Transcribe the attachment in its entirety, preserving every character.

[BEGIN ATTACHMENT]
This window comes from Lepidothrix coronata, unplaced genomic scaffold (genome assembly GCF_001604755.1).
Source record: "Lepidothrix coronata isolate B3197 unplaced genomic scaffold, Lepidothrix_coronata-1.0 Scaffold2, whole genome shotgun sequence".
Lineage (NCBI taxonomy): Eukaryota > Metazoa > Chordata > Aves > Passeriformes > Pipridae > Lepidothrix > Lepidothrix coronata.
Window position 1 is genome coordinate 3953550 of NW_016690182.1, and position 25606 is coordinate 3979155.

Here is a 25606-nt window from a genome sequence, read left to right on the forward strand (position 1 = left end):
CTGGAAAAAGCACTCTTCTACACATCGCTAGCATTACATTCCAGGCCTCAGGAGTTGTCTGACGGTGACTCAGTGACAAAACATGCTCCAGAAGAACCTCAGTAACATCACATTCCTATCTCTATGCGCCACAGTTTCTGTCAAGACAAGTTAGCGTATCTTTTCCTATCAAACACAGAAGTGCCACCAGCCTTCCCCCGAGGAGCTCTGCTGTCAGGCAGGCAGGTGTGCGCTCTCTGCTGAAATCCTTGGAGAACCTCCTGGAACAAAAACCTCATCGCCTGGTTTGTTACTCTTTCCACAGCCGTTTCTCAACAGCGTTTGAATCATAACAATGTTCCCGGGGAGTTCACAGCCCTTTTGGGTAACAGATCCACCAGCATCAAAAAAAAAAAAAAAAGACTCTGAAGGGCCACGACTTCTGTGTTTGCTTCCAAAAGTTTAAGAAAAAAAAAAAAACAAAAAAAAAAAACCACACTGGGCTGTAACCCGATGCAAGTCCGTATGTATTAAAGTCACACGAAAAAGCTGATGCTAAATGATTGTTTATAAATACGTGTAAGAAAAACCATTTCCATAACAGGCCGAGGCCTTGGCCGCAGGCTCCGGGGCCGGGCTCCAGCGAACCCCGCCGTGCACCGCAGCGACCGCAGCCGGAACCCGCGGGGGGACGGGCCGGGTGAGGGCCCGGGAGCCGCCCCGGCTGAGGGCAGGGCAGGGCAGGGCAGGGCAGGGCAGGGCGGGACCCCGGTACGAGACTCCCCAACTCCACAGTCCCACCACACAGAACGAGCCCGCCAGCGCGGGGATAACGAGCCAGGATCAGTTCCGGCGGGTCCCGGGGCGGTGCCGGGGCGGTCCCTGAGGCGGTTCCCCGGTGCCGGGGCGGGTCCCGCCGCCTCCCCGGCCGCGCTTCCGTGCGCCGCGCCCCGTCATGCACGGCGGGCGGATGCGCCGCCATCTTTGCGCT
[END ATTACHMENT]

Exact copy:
This window comes from Lepidothrix coronata, unplaced genomic scaffold (genome assembly GCF_001604755.1).
Source record: "Lepidothrix coronata isolate B3197 unplaced genomic scaffold, Lepidothrix_coronata-1.0 Scaffold2, whole genome shotgun sequence".
Lineage (NCBI taxonomy): Eukaryota > Metazoa > Chordata > Aves > Passeriformes > Pipridae > Lepidothrix > Lepidothrix coronata.
Window position 1 is genome coordinate 3953550 of NW_016690182.1, and position 25606 is coordinate 3979155.

Here is a 25606-nt window from a genome sequence, read left to right on the forward strand (position 1 = left end):
CTGGAAAAAGCACTCTTCTACACATCGCTAGCATTACATTCCAGGCCTCAGGAGTTGTCTGACGGTGACTCAGTGACAAAACATGCTCCAGAAGAACCTCAGTAACATCACATTCCTATCTCTATGCGCCACAGTTTCTGTCAAGACAAGTTAGCGTATCTTTTCCTATCAAACACAGAAGTGCCACCAGCCTTCCCCCGAGGAGCTCTGCTGTCAGGCAGGCAGGTGTGCGCTCTCTGCTGAAATCCTTGGAGAACCTCCTGGAACAAAAACCTCATCGCCTGGTTTGTTACTCTTTCCACAGCCGTTTCTCAACAGCGTTTGAATCATAACAATGTTCCCGGGGAGTTCACAGCCCTTTTGGGTAACAGATCCACCAGCATCAAAAAAAAAAAAAAAAGACTCTGAAGGGCCACGACTTCTGTGTTTGCTTCCAAAAGTTTAAGAAAAAAAAAAAAACAAAAAAAAAAAACCACACTGGGCTGTAACCCGATGCAAGTCCGTATGTATTAAAGTCACACGAAAAAGCTGATGCTAAATGATTGTTTATAAATACGTGTAAGAAAAACCATTTCCATAACAGGCCGAGGCCTTGGCCGCAGGCTCCGGGGCCGGGCTCCAGCGAACCCCGCCGTGCACCGCAGCGACCGCAGCCGGAACCCGCGGGGGGACGGGCCGGGTGAGGGCCCGGGAGCCGCCCCGGCTGAGGGCAGGGCAGGGCAGGGCAGGGCAGGGCAGGGCGGGACCCCGGTACGAGACTCCCCAACTCCACAGTCCCACCACACAGAACGAGCCCGCCAGCGCGGGGATAACGAGCCAGGATCAGTTCCGGCGGGTCCCGGGGCGGTGCCGGGGCGGTCCCTGAGGCGGTTCCCCGGTGCCGGGGCGGGTCCCGCCGCCTCCCCGGCCGCGCTTCCGTGCGCCGCGCCCCGTCATGCACGGCGGGCGGATGCGCCGCCATCTTTGCGCT